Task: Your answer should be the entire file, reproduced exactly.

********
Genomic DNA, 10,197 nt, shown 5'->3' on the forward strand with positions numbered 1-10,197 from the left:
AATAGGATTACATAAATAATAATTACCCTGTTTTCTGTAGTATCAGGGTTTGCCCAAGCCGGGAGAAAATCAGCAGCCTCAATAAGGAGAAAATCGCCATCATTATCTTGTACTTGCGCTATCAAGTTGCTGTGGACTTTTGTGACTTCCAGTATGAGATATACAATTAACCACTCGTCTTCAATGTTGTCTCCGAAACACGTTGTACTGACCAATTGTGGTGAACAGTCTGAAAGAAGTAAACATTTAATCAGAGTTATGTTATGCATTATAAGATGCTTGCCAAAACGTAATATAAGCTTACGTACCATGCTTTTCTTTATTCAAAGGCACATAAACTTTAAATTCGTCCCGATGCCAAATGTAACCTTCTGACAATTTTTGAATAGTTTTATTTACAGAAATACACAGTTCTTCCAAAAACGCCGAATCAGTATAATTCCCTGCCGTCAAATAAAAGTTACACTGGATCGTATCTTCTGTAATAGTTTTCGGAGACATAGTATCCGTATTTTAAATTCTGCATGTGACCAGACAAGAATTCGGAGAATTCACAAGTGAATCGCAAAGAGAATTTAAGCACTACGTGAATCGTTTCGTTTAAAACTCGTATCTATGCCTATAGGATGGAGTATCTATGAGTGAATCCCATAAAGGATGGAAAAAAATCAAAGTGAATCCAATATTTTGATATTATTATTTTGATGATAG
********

Genomic DNA, 10,197 nt, shown 5'->3' on the forward strand with positions numbered 1-10,197 from the left:
AATAGGATTACATAAATAATAATTACCCTGTTTTCTGTAGTATCAGGGTTTGCCCAAGCCGGGAGAAAATCAGCAGCCTCAATAAGGAGAAAATCGCCATCATTATCTTGTACTTGCGCTATCAAGTTGCTGTGGACTTTTGTGACTTCCAGTATGAGATATACAATTAACCACTCGTCTTCAATGTTGTCTCCGAAACACGTTGTACTGACCAATTGTGGTGAACAGTCTGAAAGAAGTAAACATTTAATCAGAGTTATGTTATGCATTATAAGATGCTTGCCAAAACGTAATATAAGCTTACGTACCATGCTTTTCTTTATTCAAAGGCACATAAACTTTAAATTCGTCCCGATGCCAAATGTAACCTTCTGACAATTTTTGAATAGTTTTATTTACAGAAATACACAGTTCTTCCAAAAACGCCGAATCAGTATAATTCCCTGCCGTCAAATAAAAGTTACACTGGATCGTATCTTCTGTAATAGTTTTCGGAGACATAGTATCCGTATTTTAAATTCTGCATGTGACCAGACAAGAATTCGGAGAATTCACAAGTGAATCGCAAAGAGAATTTAAGCACTACGTGAATCGTTTCGTTTAAAACTCGTATCTATGCCTATAGGATGGAGTATCTATGAGTGAATCCCATAAAGGATGGAAAAAAATCAAAGTGAATCCAATATTTTGATATTATTATTTTGATGATAG